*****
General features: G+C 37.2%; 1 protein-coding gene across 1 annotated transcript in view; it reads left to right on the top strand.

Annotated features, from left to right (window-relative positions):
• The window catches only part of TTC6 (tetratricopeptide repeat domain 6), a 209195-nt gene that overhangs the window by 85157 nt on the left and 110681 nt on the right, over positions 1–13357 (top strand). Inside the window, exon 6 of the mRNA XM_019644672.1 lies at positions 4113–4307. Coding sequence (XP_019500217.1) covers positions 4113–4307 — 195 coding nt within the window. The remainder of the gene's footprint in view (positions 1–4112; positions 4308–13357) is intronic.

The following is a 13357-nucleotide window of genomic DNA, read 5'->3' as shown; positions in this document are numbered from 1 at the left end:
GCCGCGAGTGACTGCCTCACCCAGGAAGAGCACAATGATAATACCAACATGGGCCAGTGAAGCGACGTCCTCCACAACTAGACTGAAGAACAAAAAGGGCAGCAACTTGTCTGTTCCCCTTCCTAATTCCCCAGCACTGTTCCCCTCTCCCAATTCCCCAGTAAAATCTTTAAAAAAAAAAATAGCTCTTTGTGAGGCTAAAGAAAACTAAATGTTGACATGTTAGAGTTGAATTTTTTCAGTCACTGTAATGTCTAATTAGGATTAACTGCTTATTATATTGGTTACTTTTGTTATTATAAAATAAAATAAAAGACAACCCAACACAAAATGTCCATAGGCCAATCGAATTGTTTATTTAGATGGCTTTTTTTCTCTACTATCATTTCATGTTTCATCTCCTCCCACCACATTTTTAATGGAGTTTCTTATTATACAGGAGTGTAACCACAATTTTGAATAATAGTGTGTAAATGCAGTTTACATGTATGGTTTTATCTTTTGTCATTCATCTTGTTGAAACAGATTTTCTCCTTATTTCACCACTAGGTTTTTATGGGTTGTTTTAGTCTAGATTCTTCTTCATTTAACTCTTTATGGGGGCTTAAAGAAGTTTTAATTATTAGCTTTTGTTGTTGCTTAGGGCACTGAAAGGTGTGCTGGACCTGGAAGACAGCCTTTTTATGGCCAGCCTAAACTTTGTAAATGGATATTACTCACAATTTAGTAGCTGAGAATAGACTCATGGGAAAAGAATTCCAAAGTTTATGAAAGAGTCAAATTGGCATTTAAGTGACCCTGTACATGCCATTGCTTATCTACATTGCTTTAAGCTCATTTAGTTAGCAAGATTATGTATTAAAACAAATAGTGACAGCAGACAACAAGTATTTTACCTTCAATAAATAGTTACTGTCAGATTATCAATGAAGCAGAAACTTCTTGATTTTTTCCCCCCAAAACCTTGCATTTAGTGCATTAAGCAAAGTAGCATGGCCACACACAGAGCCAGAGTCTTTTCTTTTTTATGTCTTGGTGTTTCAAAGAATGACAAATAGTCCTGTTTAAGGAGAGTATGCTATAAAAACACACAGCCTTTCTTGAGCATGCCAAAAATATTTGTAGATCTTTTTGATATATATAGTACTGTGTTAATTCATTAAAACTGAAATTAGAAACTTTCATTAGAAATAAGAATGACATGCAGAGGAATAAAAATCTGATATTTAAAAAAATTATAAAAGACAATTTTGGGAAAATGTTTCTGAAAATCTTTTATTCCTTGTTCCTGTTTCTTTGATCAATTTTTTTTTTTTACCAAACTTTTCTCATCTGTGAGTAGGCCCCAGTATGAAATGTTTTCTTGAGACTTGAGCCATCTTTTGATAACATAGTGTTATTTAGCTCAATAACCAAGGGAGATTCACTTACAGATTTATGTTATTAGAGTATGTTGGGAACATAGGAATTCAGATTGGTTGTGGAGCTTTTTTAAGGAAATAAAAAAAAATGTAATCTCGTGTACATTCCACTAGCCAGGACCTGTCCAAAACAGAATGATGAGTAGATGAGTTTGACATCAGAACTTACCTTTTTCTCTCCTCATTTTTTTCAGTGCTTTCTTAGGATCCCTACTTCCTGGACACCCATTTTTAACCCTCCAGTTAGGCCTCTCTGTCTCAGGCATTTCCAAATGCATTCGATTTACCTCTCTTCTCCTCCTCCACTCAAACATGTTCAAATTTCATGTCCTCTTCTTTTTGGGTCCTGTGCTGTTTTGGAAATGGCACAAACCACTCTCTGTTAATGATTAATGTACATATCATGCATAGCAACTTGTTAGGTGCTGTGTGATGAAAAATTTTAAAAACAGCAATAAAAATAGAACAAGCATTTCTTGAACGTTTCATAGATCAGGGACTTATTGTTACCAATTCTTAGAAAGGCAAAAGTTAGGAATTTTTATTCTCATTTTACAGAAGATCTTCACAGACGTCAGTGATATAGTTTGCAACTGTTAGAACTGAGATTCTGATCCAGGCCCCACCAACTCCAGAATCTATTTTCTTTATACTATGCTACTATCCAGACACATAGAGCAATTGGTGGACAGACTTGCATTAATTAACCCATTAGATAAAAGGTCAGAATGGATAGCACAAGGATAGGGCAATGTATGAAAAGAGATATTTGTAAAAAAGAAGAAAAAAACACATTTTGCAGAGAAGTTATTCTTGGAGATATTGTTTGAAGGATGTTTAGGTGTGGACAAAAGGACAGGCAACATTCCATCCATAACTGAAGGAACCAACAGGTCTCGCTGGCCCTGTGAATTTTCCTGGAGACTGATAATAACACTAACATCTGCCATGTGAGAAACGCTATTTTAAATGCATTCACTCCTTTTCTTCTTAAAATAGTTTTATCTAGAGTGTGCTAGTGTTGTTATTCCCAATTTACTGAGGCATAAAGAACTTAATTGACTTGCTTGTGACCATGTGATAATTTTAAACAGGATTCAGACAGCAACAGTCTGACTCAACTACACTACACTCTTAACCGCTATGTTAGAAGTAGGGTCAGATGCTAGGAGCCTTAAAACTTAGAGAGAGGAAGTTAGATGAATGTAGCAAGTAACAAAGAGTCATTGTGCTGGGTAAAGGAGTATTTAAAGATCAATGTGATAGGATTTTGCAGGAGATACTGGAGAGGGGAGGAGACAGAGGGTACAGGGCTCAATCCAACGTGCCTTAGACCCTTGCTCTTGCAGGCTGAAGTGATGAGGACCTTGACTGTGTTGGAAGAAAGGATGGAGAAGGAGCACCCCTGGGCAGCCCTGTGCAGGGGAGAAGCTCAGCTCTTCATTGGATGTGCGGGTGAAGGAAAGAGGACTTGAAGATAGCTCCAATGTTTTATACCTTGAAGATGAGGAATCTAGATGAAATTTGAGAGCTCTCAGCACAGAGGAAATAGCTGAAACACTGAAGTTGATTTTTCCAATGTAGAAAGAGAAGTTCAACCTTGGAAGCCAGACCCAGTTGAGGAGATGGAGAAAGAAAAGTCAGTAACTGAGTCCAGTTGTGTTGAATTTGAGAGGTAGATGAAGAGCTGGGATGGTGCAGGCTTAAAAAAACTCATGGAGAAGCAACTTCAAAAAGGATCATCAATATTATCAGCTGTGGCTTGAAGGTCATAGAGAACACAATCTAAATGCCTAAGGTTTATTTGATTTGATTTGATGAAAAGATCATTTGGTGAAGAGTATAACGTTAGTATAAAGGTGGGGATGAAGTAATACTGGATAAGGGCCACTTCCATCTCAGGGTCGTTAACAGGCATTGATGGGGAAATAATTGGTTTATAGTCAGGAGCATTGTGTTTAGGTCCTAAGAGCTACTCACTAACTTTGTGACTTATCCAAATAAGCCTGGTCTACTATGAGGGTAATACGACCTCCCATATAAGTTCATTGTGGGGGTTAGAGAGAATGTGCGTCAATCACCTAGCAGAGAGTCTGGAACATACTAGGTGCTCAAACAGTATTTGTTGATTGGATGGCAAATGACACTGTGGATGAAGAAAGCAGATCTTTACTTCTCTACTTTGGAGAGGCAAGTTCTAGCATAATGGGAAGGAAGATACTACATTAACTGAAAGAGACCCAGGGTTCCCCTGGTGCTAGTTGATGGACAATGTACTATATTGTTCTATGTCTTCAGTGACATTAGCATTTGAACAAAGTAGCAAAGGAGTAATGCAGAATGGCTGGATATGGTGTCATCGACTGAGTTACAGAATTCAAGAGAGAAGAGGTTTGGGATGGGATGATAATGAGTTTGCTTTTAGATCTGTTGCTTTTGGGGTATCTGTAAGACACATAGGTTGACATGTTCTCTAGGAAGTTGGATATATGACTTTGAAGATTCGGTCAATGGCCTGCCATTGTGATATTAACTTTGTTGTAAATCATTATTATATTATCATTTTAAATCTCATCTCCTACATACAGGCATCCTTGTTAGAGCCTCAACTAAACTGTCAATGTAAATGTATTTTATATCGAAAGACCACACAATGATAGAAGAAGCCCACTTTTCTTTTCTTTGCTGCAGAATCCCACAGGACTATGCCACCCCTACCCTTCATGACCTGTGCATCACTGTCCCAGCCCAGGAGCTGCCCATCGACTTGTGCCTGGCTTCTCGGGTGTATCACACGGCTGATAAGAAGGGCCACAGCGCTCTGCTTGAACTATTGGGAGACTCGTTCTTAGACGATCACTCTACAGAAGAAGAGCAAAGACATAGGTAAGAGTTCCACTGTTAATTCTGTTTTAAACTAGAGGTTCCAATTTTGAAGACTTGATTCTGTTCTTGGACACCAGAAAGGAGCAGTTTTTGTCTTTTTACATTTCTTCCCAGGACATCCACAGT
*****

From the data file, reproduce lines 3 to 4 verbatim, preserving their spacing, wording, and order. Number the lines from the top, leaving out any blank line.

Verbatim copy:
• The window catches only part of TTC6 (tetratricopeptide repeat domain 6), a 209195-nt gene that overhangs the window by 85157 nt on the left and 110681 nt on the right, over positions 1–13357 (top strand). Inside the window, exon 6 of the mRNA XM_019644672.1 lies at positions 4113–4307. Coding sequence (XP_019500217.1) covers positions 4113–4307 — 195 coding nt within the window. The remainder of the gene's footprint in view (positions 1–4112; positions 4308–13357) is intronic.

The following is a 13357-nucleotide window of genomic DNA, read 5'->3' as shown; positions in this document are numbered from 1 at the left end: